Also in today's EMEA regional roundup: Spotify renews deal with indie labels; Orange Belgium's Q1; Virgin gives it some Voom; Finland's epic coffee fail.
In what could be a significant ruling for European telcos looking to exploit new avenues of income, the Dutch courts have ruled that T-Mobile Netherlands can continue offering its "data-free" music streaming service, NL Times reports, citing NU.nl. Back in December, the Dutch Authority for Consumer and Market (ACM) had ordered T-Mobile to withdraw the service, which offers mobile music streaming that does not count against a user's data allowance, so T-Mobile turned to the courts, which ruled that because the service is allowed by the EU rules on net neutrality the ACM does not have the power to ban it.
And in other music streaming matters, Sweden-based Spotify has renewed a licensing deal with Merlin, which represents 20,000 independent record labels. As Reuters reports, Merlin is Spotify's fourth-largest partner behind Sony, Universal and Warner Music. Earlier this month Spotify struck a deal with Universal -- the label behind pop juggernauts such as Taylor Swift and Adele -- which it hopes will persuade more of its subscribers to pay for its ad-free "premium" service.
Orange Belgium saw revenue inch up 0.6% year-on-year to €274 million (US$293 million) in its first quarter, while EBITDA (earnings before interest, tax, depreciation and amortization) rose 3.6% to €72.2 million ($77.2 million) (disregarding the intriguingly named "Walloon pylon tax provision"). The operator has had particular success with its "Love" bundle, adding 50,000 loved-up customers in the first quarter, an increase of 16,000 on the previous quarter. Based on these results, Orange Belgium is reiterating its guidance for the full year.
UK cable operator Virgin Media Inc. (Nasdaq: VMED) is going after small businesses with the launch of its Voom Fibre service, which offers a downlink speed of 350 Mbit/s as standard -- more than four times faster than equivalent speeds offered by its rivals, it claims. Prices start from £30 ($38) per month, rising to £55 ($70) per month.
Ericsson AB (Nasdaq: ERIC) has notched up a video delivery contract win in Mexico, for broadcaster Televisa. The system selected by Televisa features Ericsson's AVP Encoder with HEVC compression module, the MX8400 multiplexer and a number of RX8200 HEVC receivers with integrated DVB-S2X de-modulator.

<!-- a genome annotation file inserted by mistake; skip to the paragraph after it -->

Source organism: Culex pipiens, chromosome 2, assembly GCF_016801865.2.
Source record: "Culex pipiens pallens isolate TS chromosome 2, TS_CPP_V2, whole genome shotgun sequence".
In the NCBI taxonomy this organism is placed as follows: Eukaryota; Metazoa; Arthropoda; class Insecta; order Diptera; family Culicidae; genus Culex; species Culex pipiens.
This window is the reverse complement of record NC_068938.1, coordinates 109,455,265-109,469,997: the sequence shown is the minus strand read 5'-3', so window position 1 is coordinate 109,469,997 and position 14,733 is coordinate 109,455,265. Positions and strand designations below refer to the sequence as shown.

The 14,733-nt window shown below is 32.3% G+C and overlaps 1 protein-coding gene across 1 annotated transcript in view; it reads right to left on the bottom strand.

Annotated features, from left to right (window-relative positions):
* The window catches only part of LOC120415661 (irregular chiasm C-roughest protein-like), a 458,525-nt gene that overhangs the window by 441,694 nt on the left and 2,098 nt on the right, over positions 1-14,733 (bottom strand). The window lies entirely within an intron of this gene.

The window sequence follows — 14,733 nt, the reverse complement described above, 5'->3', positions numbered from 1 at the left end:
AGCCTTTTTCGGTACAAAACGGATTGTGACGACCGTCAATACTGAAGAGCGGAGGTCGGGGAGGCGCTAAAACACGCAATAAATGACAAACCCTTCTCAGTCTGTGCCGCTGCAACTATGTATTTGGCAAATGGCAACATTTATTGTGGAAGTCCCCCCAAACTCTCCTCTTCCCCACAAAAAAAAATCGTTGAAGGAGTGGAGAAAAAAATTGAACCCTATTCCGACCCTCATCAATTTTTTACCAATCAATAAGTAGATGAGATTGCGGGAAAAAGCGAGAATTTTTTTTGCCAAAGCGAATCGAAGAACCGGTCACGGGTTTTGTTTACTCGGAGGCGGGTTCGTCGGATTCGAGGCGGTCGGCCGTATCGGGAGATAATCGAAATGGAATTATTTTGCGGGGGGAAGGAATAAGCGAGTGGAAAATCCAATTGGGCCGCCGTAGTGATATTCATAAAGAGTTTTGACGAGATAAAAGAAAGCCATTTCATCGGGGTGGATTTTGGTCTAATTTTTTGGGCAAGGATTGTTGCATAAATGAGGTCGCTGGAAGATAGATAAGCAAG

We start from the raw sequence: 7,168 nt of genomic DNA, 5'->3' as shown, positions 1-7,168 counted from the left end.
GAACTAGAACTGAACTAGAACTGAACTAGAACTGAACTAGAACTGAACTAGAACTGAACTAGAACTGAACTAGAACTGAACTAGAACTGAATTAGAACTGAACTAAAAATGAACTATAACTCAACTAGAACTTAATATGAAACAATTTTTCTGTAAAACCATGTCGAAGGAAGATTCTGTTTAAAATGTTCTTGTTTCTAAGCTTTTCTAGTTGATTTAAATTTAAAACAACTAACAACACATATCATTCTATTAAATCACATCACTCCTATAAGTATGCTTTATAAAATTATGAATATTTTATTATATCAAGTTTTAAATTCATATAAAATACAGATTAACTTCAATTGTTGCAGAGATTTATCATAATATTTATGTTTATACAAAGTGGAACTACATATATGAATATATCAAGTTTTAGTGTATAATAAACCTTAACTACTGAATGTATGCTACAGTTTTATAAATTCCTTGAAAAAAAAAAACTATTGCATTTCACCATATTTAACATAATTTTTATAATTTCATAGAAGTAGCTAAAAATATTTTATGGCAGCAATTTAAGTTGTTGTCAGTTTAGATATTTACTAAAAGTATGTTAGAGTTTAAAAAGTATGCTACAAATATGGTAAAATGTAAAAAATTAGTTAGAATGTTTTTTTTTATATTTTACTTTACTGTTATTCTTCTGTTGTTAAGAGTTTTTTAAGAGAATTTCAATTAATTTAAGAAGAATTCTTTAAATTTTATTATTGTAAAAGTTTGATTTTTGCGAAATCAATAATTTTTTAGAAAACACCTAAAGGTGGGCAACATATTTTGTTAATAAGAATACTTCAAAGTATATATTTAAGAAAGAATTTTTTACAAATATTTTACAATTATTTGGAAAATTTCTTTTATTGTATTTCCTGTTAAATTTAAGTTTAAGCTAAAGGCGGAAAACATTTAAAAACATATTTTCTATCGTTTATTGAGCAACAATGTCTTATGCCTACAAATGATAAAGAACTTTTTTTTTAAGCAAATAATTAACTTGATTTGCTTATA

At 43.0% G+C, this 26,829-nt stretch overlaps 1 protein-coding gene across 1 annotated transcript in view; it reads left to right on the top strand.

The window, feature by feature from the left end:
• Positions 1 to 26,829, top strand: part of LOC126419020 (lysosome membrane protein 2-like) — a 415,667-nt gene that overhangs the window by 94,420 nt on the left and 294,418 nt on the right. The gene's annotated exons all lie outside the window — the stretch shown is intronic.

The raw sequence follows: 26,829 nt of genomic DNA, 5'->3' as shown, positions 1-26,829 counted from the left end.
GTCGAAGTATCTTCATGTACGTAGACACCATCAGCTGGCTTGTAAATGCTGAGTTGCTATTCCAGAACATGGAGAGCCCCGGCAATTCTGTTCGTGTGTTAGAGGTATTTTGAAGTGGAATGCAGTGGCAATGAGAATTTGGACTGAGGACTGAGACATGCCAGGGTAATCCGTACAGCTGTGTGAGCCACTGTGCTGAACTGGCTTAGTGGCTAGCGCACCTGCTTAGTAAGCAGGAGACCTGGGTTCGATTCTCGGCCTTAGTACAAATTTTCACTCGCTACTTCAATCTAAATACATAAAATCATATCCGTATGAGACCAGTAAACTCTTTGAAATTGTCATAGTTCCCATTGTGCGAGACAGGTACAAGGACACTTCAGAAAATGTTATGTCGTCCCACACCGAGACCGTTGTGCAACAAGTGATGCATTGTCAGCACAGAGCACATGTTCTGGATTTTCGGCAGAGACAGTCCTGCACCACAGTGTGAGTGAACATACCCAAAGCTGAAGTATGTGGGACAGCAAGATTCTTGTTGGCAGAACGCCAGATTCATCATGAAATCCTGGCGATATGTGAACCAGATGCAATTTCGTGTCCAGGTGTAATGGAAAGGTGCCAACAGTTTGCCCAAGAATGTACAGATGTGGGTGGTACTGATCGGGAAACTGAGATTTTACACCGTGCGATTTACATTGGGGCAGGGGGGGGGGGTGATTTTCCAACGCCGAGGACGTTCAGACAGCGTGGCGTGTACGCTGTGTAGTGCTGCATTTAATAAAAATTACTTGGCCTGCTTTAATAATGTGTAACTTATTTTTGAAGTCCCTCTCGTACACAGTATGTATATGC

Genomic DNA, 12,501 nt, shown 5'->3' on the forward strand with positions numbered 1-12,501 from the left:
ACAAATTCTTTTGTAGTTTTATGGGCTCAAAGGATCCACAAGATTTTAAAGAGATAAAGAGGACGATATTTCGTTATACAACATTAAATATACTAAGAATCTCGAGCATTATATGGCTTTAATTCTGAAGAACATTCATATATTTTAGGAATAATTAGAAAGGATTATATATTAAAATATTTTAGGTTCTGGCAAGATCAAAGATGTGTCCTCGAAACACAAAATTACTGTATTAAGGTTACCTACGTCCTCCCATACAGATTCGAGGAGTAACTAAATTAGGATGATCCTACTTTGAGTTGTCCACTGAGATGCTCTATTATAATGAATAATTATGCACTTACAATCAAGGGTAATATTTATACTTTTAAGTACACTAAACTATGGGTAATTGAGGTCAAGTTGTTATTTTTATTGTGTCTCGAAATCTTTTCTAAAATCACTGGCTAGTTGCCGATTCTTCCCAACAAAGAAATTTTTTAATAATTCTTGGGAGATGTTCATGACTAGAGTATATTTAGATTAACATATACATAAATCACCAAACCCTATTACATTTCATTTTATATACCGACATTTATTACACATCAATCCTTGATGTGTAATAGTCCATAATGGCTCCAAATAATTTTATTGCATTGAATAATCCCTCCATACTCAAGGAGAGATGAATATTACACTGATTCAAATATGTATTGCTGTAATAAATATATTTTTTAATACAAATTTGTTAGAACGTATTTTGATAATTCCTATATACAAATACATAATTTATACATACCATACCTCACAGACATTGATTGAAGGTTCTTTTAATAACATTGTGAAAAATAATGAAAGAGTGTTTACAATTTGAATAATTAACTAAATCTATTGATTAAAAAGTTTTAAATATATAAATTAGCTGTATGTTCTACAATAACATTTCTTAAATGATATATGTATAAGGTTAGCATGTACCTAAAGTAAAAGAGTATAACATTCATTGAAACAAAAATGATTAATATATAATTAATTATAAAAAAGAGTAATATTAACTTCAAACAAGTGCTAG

Well, it may be National Tea Day here at Eurobites' UK nerve center, but any loyal reader of Light Reading knows that coffee is closer to our hearts, at least before lunchtime. According to YLE, new figures show that Finland leads the world in coffee consumption, with 2.7 cups a day per head the average. To which we say: 2.7 cups a day? Pah! Here at Light Reading Towers we consider anything less than 7.2 cups a day a failure. Come on Finland, you can do better than that.
Light Reading is spending much of this year digging into the details of how automation technology will impact the comms market, but let's take a moment to also look at how automation is set to overturn the current world order by the middle of the century.
Understanding the full experience of women in technology requires starting at the collegiate level (or sooner) and studying the technologies women are involved with, company cultures they're part of and personal experiences of individuals.
During this WiC radio show, we will talk with Nicole Engelbert, the director of Research & Analysis for Ovum Technology and a 23-year telecom industry veteran, about her experiences and perspectives on women in tech. Engelbert covers infrastructure, applications and industries for Ovum, but she is also involved in the research firm's higher education team and has helped colleges and universities globally leverage technology as a strategy for improving recruitment, retention and graduation performance.
She will share her unique insight into the collegiate level, where women pursuing engineering and STEM-related degrees is dwindling. Engelbert will also reveal new, original Ovum research on the topics of artificial intelligence, the Internet of Things, security and augmented reality, as well as discuss what each of those technologies might mean for women in our field. As always, we'll also leave plenty of time to answer all your questions live on the air and chat board.